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In critical times we need to be cool. Equally important we need insight, concise and to the point. Andrew J. Bacevich of the Boston Globe provides just this. We excerpt:

What Bush hath wrought

      By almost any measure, [The Bush administration] constitutes a record of substantial, if almost entirely malignant, achievement

      Bush's harshest critics, left liberals as well as traditional conservatives, have repeatedly called attention to this record. That criticism has yet to garner mainstream political traction. Throughout the long primary season, even as various contenders in both parties argued endlessly about Iraq, they seemed oblivious to the more fundamental questions raised by the Bush years: whether global war makes sense as an antidote to terror, whether preventive war works, whether the costs of "global leadership" are sustainable, and whether events in Asia rather than the Middle East just might determine the course of the 21st century.

      Now only two candidates remain standing. Senators John McCain and Barack Obama both insist that the presidential contest will mark a historic turning point. Yet, absent a willingness to assess in full all that Bush has wrought, the general election won't signify a real break from the past.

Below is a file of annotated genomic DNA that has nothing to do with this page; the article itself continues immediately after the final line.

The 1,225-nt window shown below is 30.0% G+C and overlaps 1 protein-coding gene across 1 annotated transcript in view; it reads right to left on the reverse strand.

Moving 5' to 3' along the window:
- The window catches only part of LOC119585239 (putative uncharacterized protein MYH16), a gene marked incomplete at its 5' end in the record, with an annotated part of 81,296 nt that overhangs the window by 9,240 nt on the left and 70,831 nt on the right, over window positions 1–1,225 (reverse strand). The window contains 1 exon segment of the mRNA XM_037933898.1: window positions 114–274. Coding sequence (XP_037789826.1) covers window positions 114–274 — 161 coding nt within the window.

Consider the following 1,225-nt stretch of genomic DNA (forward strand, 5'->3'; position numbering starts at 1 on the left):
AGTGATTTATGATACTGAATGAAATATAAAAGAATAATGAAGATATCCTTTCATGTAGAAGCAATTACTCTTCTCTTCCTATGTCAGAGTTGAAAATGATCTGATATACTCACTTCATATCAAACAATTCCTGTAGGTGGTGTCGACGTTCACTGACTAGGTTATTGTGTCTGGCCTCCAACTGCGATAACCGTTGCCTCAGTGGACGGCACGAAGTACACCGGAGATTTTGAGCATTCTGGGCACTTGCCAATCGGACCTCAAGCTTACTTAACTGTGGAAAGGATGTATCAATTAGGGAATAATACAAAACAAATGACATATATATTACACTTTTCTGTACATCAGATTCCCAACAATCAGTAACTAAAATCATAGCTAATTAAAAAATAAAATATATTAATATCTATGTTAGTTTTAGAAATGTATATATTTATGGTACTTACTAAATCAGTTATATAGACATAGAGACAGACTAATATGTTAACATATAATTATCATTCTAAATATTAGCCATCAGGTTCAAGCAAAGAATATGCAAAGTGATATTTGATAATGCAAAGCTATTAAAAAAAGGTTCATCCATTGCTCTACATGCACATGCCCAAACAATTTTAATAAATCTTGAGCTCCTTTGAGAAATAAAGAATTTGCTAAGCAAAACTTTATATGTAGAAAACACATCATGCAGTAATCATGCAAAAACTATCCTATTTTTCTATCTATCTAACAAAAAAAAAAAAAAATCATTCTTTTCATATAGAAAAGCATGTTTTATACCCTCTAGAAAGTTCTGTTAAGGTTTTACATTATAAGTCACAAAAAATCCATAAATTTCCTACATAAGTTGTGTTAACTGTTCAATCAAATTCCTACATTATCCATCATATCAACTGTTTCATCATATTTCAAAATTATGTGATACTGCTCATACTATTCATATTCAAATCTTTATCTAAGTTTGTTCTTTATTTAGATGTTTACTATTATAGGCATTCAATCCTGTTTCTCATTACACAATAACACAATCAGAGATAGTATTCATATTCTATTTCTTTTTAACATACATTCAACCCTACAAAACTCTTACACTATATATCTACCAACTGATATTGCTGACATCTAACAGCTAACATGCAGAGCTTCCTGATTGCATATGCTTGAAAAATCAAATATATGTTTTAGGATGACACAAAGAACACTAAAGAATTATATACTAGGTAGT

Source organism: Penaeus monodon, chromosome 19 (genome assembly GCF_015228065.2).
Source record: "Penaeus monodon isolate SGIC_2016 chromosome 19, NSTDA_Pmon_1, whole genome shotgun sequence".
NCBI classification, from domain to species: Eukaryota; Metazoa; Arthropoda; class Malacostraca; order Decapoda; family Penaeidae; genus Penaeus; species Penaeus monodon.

The burden of identifying and confronting the Bush legacy necessarily falls on Obama. Although for tactical reasons McCain will distance himself from the president's record, he largely subscribes to the principles informing Bush's post-9/11 policies. McCain's determination to stay the course in Iraq expresses his commitment not simply to the ongoing conflict there, but to the ideas that gave rise to that war in the first place. While McCain may differ with the President on certain particulars, his election will affirm the main thrust of Bush's approach to national security.

      The challenge facing Obama is clear: he must go beyond merely pointing out the folly of the Iraq war; he must demonstrate that Iraq represents the truest manifestation of an approach to national security that is fundamentally flawed, thereby helping Americans discern the correct lessons of that misbegotten conflict.

This very point has been made by others and is a centerpiece of this web site.

Andrew J. Bacevich is professor of history and international relations at Boston University. He is an acclaimed conservative and he wrote Limits of Power.


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